I have long been on a quest for the perfect bonsai soil. Many bonsai folks claim to have found
this and will gladly sell you some for a premium price. Some will give you their magical secret recipe sometimes even for
free. The problem is finding the same ingredients in different locations and having them readily available and at a reasonable
cost can be tricky at best.
My bonsai soil concoctions came after much searching through books
as well as the internet, and much frustration. When I found the article that finally turned my research into practice - I
can’t remember the location or the source now but it was a well written article that I enjoyed reading it. The point
of the article was that all of the debate, secrets and high prices mixing around about bonsai soil are nonsense,
just get the three key elements:
(1) Drainage keeps the roots from standing in water or soggy
wet soil both of which will cause health problems including root rot and the eventual (depending on the species sometimes
very quick) death of the bonsai.
(2) Water retention. The absorbency of the soil which keeps
it from drying out too quickly and also gives it the ability to hold nutrients and minerals.
Air capacity. Roots absorb oxygen from the air found in pore spaces between soil particles. So the particles used for the
drainage or the water retention or both must have the ability to breath.
Many books show perfect bonsai soil of some strange material in the photos and then tell you
to use grit and organic soil varying the amount of organic soil dependent upon the plant and how free draining it needs to
At this point I tried many different grits from coarse sand to tiny sand blasting gravel and
added peat moss for water retention. This worked out as a good method but I still killed the occasional bonsai tree from too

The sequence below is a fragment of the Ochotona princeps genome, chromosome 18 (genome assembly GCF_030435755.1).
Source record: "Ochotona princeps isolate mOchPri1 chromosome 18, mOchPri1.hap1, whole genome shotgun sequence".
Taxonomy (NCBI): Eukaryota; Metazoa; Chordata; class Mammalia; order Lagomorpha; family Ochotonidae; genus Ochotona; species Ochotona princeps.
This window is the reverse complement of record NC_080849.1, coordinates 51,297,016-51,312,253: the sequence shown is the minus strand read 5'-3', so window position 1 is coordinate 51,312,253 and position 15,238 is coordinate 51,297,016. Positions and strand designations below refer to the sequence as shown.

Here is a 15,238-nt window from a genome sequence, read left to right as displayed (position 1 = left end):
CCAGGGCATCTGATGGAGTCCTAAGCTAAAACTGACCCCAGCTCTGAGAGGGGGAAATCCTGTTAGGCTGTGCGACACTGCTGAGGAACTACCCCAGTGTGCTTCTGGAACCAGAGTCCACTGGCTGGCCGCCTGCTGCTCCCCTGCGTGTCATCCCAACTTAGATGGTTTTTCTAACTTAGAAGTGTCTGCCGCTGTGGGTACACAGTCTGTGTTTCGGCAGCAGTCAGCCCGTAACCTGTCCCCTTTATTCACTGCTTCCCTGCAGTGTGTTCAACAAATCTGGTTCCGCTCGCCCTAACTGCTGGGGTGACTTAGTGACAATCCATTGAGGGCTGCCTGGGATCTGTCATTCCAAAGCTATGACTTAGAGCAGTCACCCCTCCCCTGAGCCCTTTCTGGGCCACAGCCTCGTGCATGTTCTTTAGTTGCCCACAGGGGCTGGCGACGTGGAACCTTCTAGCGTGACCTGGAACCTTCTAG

much of one or the other ingredient for the particular tree variety. I’ve lost some pretty amazing trees over the years
and it’s always painful. The other problem was that the peat would break down rapidly and compromise the condition of
the soil forcing me to repot often.
I once went to a bonsai nursery where every tree the owner had (and there were a lot of them)
were planted in red lava rock. The concept of using one single ingredient was new to me and I liked it. The problem was, the
nursery was far from home and I never was able to source the tiny grained pumice like open pored lava rock. For a while I
was purchasing the common landscape red lava rock and screening it for the small desirable grains. This turned out to be a
lot of work and it still dried out faster than I liked in hot weather. I tried using coarse perilite but didn’t like
the starch white artificial look whether it was wet or dry old or new.
In the end I ended up
settling with screened red lava rock mixed with small amounts of organic soil to amend it.
used this recipe for several years until I decided to pay a visit to one of my favorite bonsai sites and see what Harry Harrington
of "Bonsai 4 Me" was using for his soil.
I found this page AN INTRODUCTION TO BONSAI SOIL and read through it particularly interested
in his talk about inorganic soils. This is when I learned that the strange miracle stuff my imported Satsuki Azalea bonsai
tree had been happily growing in for the past 4 years was Akadama. And soon after this I ended up on Harry's “Kittydama”
(his joke derived from Akadama) page where he is taking the time to give this super bonsai soil it’s world
wide availability variations!
I read down and found the USA version and minutes later I was standing
in Napa Auto Parts excitedly asking for a bag of their Super Absorbent. (Which by the way they have two kinds of. One being
made of corn cobs and then the other the amazing diatomaceous earth variety.)
I potted several
species of bonsai in it and have at this point (6-7 moths later and well into the growing season) had perfect success!
You just have to be certain to fertilize right off the start because inorganic soils do not have the necessary nutrients like organic soils do.
I have since found the exact same product in a different package at Walmart for about 60% le$$ (in my location) sold
as “Special Kitty Cat Litter”.
This diatomaceous earth Kitty litter or “kittydama” has all of the elements of an excellent
bonsai soil. It warns you when it’s drying out by turning white, it looks great when it’s damp, it has pest fighting
capabilities and insulating value which perhaps could even help protect the shallow roots of your favorite bonsai tee.
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